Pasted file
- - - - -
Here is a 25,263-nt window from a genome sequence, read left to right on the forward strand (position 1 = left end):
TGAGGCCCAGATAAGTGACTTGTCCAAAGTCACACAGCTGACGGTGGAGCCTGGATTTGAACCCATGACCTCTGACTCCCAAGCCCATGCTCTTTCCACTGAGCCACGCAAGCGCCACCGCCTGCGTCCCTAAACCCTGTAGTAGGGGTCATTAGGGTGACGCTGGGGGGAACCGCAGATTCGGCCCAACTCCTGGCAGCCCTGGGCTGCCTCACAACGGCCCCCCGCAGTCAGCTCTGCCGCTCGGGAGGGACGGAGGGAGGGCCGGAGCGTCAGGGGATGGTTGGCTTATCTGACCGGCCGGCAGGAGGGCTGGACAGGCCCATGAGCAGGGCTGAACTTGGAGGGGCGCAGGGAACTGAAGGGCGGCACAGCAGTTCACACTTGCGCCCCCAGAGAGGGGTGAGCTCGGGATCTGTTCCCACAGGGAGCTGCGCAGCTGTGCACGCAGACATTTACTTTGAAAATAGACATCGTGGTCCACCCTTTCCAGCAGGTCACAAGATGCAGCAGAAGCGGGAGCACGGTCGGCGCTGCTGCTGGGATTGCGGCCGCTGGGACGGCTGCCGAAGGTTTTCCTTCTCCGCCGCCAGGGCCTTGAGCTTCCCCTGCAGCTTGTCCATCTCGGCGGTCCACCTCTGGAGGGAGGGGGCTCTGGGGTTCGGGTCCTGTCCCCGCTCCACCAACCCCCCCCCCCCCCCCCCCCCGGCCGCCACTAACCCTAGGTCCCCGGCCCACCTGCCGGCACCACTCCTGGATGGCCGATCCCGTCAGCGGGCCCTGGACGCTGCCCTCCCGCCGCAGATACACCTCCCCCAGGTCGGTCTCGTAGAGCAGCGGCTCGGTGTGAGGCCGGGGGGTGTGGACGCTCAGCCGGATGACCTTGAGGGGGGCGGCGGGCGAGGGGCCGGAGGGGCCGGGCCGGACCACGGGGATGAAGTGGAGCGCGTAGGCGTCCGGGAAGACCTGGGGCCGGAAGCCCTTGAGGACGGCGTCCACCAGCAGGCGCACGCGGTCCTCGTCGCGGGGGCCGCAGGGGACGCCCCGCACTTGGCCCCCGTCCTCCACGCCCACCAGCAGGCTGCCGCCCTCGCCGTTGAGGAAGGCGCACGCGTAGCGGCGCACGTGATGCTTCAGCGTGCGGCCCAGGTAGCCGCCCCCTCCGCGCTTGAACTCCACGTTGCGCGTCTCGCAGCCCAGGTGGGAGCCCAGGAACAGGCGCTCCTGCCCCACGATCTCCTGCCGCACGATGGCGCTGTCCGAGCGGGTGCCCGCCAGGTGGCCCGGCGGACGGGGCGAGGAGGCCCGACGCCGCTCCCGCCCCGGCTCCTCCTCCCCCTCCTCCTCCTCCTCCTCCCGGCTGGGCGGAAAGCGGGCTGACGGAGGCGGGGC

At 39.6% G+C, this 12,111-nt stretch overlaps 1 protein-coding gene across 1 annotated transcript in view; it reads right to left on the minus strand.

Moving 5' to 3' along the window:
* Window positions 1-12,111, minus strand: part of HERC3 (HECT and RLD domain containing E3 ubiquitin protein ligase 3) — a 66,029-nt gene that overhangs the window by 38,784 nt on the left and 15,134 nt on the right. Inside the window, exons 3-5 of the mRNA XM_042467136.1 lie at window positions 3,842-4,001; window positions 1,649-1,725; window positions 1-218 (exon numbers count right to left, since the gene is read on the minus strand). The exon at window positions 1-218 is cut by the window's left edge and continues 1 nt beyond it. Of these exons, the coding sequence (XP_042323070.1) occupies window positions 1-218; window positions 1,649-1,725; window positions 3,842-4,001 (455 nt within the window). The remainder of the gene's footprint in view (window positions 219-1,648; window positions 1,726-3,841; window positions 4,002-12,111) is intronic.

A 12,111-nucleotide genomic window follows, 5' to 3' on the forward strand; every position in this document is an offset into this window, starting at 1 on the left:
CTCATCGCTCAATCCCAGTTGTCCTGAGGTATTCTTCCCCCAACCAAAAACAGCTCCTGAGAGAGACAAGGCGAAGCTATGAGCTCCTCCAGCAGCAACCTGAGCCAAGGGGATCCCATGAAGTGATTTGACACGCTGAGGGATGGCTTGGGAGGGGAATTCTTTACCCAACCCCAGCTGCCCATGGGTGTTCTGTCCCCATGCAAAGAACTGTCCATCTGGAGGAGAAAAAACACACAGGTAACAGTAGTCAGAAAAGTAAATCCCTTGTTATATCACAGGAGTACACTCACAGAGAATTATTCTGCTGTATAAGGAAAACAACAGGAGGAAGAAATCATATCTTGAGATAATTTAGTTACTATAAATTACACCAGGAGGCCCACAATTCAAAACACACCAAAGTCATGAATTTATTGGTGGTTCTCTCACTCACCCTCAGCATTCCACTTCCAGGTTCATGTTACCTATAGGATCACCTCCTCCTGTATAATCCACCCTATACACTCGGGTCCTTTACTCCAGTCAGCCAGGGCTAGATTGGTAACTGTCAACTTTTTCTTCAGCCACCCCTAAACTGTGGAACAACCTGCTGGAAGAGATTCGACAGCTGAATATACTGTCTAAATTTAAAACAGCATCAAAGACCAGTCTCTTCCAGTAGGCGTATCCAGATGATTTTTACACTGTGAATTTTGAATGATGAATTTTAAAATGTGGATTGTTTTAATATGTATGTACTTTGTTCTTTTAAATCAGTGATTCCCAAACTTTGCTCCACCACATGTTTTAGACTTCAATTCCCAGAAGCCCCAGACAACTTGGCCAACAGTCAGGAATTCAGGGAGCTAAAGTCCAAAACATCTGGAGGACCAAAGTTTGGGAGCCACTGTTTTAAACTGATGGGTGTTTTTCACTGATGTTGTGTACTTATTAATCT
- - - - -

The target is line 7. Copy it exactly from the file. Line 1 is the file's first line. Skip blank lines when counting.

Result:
CTCATCGCTCAATCCCAGTTGTCCTGAGGTATTCTTCCCCCAACCAAAAACAGCTCCTGAGAGAGACAAGGCGAAGCTATGAGCTCCTCCAGCAGCAACCTGAGCCAAGGGGATCCCATGAAGTGATTTGACACGCTGAGGGATGGCTTGGGAGGGGAATTCTTTACCCAACCCCAGCTGCCCATGGGTGTTCTGTCCCCATGCAAAGAACTGTCCATCTGGAGGAGAAAAAACACACAGGTAACAGTAGTCAGAAAAGTAAATCCCTTGTTATATCACAGGAGTACACTCACAGAGAATTATTCTGCTGTATAAGGAAAACAACAGGAGGAAGAAATCATATCTTGAGATAATTTAGTTACTATAAATTACACCAGGAGGCCCACAATTCAAAACACACCAAAGTCATGAATTTATTGGTGGTTCTCTCACTCACCCTCAGCATTCCACTTCCAGGTTCATGTTACCTATAGGATCACCTCCTCCTGTATAATCCACCCTATACACTCGGGTCCTTTACTCCAGTCAGCCAGGGCTAGATTGGTAACTGTCAACTTTTTCTTCAGCCACCCCTAAACTGTGGAACAACCTGCTGGAAGAGATTCGACAGCTGAATATACTGTCTAAATTTAAAACAGCATCAAAGACCAGTCTCTTCCAGTAGGCGTATCCAGATGATTTTTACACTGTGAATTTTGAATGATGAATTTTAAAATGTGGATTGTTTTAATATGTATGTACTTTGTTCTTTTAAATCAGTGATTCCCAAACTTTGCTCCACCACATGTTTTAGACTTCAATTCCCAGAAGCCCCAGACAACTTGGCCAACAGTCAGGAATTCAGGGAGCTAAAGTCCAAAACATCTGGAGGACCAAAGTTTGGGAGCCACTGTTTTAAACTGATGGGTGTTTTTCACTGATGTTGTGTACTTATTAATCT